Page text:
Stacking cake layers to create the round three-layer vanilla cake.

Fondant, the rolled icing that gives special-occasion cakes a smooth and luminous finish, dries out quickly when exposed to air. If a baker doesn't apply fondant correctly, small cracks can form on the fondant-covered surface of the cake. Ideally, you will prevent fondant cracks by preparing the fondant properly before placing it onto the cake. However, if despite your best efforts your fondant cracks, you can repair it without damaging the fondant or the cake.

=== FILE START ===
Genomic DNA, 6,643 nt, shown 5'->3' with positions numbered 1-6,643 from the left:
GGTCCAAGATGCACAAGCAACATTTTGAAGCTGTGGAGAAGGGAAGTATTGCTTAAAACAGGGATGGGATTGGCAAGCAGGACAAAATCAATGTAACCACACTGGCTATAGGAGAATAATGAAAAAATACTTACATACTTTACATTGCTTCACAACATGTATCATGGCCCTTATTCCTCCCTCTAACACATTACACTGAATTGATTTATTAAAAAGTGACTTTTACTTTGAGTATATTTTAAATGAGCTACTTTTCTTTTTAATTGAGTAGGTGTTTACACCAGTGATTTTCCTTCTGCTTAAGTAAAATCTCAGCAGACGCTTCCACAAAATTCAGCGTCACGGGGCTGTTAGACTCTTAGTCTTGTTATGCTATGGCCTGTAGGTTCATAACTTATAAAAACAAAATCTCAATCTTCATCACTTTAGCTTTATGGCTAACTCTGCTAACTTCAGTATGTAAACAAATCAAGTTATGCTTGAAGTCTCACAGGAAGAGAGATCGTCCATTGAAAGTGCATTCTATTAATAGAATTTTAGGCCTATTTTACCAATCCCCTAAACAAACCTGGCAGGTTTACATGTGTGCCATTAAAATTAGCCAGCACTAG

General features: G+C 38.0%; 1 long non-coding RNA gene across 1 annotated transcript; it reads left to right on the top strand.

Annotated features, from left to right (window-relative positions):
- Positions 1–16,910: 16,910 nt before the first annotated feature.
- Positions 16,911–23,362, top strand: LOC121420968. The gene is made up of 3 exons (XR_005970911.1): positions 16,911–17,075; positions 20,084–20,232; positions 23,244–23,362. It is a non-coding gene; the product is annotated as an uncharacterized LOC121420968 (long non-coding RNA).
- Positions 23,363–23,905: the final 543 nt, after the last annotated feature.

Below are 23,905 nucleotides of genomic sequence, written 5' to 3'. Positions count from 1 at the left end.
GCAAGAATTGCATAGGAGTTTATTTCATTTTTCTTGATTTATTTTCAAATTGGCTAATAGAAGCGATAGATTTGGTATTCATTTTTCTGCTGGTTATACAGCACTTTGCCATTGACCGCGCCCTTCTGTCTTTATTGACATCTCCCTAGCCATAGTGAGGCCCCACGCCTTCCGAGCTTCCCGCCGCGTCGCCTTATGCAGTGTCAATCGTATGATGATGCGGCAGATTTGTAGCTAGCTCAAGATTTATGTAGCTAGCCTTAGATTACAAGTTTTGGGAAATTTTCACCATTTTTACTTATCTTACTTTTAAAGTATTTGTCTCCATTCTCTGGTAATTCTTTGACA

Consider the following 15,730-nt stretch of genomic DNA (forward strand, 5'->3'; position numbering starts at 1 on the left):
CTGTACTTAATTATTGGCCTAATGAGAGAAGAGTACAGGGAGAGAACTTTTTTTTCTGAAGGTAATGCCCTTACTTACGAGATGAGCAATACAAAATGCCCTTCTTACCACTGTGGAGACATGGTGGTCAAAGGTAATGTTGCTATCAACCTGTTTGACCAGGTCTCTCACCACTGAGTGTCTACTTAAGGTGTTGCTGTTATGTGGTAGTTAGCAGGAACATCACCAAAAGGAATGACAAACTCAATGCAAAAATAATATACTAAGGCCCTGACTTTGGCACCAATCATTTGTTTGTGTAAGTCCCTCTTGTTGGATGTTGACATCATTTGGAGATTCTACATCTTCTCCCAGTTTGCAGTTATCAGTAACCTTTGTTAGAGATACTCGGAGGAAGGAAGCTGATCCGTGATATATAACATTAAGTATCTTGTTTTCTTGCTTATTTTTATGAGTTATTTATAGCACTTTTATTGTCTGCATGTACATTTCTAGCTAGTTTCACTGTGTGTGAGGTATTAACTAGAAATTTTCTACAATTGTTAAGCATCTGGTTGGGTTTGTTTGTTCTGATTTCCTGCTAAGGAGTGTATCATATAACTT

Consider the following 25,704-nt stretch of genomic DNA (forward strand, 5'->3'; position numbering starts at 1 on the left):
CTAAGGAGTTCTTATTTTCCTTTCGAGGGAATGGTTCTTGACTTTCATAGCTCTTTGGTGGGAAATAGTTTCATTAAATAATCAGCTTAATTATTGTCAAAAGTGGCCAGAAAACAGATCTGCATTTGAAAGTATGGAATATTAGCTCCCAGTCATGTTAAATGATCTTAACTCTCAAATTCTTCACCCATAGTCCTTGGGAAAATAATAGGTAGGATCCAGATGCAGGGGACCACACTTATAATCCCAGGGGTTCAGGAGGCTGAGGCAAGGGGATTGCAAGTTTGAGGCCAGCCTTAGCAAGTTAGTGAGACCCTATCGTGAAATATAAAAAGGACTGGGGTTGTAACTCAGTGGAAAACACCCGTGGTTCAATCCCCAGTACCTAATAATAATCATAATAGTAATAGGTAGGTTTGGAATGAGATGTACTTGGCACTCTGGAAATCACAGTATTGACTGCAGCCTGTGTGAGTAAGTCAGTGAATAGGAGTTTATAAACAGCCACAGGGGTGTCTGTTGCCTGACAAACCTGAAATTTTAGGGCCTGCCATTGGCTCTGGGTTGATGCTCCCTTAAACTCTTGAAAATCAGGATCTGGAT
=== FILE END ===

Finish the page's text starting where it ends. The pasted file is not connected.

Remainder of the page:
Frost the cake with buttercream frosting before applying the fondant. This helps the fondant stick to the cake better and adds moisture to the fondant, helping to prevent cracks.

Knead 1 or 2 tbsp. shortening into dry fondant before rolling it out. This will help prevent the formation of cracks.

Spread a thin layer of shortening onto the surface of the fondant after rolling it out and before placing it on the cake. This will coat the bottom of the fondant and help prevent cracking.

To address cracks that have formed after applying fondant to the cake, coat your fingers with shortening. Push the two edges of the crack together. Rub your fingers gently in a circular motion on the fondant surrounding the crack. The shortening will soften the fondant and mold it back together across the crack.